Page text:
In some established, mostly Catholic, Christian societies; infant baptism has been the norm, and baptism regarded as essential to salvation - and performed as an emergency by anybody at hand if an infant was about to die.
Yet in some devout Protestant churches, baptism is something that happens (if it happens) mostly in teenage or adulthood, and is therefore implicitly regarded as optional to salvation.
Catholic baptism makes sociological sense in that, in an already-existing Christian society, pretty much everybody is brought up a Christian unless they opt-out.
People in such societies are not 'born again' because they have never known anything different - they are swimming in a sea of Christianity, do not need specific instruction in Christianity - it is all that they have ever known.
Thus baptism is not about choice, but a normal practice - a necessity, but also very preliminary to the real business of a Christian life.
(In such societies, the most highly religious people adopt the religious life (monasticism), and seek to become Saints.)
When baptism is of infants, and near universal, and linked with salvation; the fate of the unbaptized infant becomes a major theological concern and problem - with various proposed solutions, such as Limbo.
By contrast, in some Protestant societies, baptism is a matter for adults, and is therefore an opt-in.
The background assumption seems to be that people will not be Christian unless they specifically choose to become a Christian.
The religious life is conversion focused, and the convert is born-again very explicitly. There is much need for teaching, since one cannot assume that the average citizen knows what it means to be Christian.
Since baptism is not quick, or universal, and is not of young children; then the specific Catholic concern over the salvation of infants is not prominent.
(e.g. Devout English Puritan reformers of the Book of Common prayer wanted to stamp-out the practice of emergency baptism by midwives - the implicit attitude being that it was better for infants to die unbaptized than for such practices to encourage the wrong attitude to baptism.)
Infant baptism, and baptism generally, is therefore one of the major differences between (sincere, devout, real) Catholic and Protestant Christians.
My only observation is that the general attitude concerning children throughout the New Testament seems to suggest that the salvation of children is not a problem.
This is not a matter of theology, but a matter of what is suggested by the stories, and what is left-out of the theology, or is ambiguous or unclear.
There seems to be an implicit background assumption that (young) children are innocent in practice (leaving aside the aspect of original sin) - and the salvific concern is with adults able to comprehend and choose.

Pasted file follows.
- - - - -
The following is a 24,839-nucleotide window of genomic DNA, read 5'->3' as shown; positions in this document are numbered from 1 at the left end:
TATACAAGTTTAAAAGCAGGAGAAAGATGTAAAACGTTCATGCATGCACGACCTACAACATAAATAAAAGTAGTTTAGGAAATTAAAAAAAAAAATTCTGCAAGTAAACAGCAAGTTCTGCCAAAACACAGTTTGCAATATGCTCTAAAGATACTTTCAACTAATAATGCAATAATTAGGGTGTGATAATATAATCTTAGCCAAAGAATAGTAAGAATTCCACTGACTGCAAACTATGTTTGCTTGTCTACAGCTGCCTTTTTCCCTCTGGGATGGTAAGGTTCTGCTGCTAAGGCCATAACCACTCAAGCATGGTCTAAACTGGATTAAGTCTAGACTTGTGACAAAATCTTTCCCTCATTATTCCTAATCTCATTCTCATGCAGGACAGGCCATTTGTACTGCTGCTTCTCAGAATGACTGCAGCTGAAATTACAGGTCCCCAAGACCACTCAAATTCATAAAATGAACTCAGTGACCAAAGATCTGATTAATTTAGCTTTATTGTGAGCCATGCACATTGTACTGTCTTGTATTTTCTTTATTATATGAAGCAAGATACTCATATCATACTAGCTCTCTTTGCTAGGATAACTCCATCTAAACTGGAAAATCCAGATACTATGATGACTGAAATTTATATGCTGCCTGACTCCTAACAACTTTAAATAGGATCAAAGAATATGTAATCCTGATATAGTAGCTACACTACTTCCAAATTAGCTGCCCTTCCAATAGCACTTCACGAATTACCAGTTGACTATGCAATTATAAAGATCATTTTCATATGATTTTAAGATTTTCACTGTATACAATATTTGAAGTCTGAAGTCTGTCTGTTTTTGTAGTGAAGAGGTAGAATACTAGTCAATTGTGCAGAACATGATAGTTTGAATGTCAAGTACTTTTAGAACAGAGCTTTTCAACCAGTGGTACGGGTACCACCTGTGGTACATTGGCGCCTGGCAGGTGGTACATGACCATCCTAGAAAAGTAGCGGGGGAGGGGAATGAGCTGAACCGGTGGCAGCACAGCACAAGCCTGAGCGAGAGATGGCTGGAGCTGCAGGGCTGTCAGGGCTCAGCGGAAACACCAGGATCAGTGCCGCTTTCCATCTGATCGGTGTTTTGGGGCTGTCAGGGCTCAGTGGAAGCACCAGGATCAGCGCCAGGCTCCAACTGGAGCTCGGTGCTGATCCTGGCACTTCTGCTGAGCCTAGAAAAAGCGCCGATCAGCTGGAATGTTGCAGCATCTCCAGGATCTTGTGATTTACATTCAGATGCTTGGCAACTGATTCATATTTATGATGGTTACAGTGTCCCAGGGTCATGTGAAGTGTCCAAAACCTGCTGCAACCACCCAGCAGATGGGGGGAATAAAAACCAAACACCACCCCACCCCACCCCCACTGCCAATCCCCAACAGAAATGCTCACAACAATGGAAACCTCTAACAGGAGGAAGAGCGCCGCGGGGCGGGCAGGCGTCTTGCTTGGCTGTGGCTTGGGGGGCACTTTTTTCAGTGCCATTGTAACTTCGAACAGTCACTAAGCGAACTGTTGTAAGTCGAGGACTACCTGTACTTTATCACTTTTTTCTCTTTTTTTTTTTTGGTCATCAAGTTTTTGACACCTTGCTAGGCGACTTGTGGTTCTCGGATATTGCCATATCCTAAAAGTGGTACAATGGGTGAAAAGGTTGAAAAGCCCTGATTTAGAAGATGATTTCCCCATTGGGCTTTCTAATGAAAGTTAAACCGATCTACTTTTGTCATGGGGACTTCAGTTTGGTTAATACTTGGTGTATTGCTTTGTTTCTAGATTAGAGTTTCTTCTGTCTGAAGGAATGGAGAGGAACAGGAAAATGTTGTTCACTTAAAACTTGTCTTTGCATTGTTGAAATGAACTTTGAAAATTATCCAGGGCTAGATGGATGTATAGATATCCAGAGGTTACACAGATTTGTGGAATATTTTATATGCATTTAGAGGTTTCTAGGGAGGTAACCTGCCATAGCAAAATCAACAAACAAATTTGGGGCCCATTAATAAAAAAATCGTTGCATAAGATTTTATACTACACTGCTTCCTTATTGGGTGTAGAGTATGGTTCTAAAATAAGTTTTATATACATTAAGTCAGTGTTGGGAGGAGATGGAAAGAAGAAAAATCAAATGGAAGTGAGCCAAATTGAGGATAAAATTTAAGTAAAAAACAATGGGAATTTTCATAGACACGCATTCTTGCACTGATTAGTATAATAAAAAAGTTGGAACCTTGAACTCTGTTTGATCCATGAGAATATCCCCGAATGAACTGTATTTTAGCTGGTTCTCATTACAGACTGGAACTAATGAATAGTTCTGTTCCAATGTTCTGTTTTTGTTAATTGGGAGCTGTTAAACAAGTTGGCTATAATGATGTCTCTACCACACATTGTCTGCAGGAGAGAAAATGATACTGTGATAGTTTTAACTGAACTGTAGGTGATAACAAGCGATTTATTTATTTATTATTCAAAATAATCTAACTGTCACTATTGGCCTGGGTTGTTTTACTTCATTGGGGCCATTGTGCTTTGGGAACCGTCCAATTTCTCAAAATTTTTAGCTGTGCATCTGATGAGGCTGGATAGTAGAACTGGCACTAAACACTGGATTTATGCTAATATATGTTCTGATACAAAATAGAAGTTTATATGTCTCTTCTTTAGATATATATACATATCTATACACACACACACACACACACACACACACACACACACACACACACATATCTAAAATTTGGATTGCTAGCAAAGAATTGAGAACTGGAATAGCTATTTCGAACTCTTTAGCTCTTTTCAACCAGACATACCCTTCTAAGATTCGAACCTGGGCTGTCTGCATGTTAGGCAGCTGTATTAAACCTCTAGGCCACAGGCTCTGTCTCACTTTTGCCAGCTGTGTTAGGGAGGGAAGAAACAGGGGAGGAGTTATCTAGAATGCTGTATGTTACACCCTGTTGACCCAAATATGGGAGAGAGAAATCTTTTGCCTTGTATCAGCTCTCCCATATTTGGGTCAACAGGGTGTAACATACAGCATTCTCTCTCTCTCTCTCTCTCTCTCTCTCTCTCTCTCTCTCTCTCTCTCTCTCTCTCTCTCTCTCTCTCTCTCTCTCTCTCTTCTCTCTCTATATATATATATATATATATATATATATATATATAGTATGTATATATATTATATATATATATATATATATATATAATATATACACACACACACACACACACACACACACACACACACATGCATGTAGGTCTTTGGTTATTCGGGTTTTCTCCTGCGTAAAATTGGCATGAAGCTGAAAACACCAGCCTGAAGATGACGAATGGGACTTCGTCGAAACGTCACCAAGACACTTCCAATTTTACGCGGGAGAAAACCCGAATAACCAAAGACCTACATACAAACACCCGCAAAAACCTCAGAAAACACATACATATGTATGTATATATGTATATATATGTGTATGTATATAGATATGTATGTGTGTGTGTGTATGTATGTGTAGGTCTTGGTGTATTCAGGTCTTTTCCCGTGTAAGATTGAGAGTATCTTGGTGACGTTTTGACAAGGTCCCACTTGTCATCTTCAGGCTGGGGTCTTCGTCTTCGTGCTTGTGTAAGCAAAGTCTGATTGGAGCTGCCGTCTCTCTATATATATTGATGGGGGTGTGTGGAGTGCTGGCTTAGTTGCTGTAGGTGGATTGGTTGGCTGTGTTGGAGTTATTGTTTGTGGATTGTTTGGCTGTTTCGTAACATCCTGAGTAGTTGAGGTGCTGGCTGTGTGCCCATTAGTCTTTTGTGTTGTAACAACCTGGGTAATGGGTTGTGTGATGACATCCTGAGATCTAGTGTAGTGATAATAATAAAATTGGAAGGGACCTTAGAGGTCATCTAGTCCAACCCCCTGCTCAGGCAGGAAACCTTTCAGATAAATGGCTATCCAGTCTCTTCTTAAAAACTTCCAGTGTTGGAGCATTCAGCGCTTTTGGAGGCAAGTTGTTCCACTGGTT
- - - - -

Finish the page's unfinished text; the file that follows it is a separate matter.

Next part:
This could imply that the eternal fate of children is so bound-up with, assimilated-to, that of adults (parents) such that no separate treatment of the matter is possible; or that children have 'different rules' including a free pass of some sort - perhaps that sin is an 'adult' phenomenon (with a borderline between child and adult that is necessarily imprecise).
This line of argument tends to support the Protestant theology, however it does not invalidate the Catholic practice of infant baptism.
On the one had it supports the Protestant idea that infant baptism is not necessary to salvation; on the other hand it does not support the (sometimes) Protestant idea that infant baptism is wrong, invalid, and should be prohibited.
I must admit that, although I personally was baptised as an infant and not by immersion in the Catholic-Protestant Church of England, I find it hard (in my simple-minded way) to understand why it is that adult baptism by immersion as depicted so prominently and explicitly in the New Testament has become so unusual among the major Christian denominations.
Leaving aside the consequences of not doing it; it just seems very obvious that when Baptism is done, it would be done in the manner of the New Testament accounts.
I'm not saying that differences from NT baptism practice have any particular bad consequences - at any rate, I don't see this in church history, not clearly; but I find it genuinely hard to comprehend why baptism would be changed, on the basic principle that if a church fundamentally changes baptism practice (given that baptism is so obvious and fundamental to the conversion process in the NT) then what would not be open to change?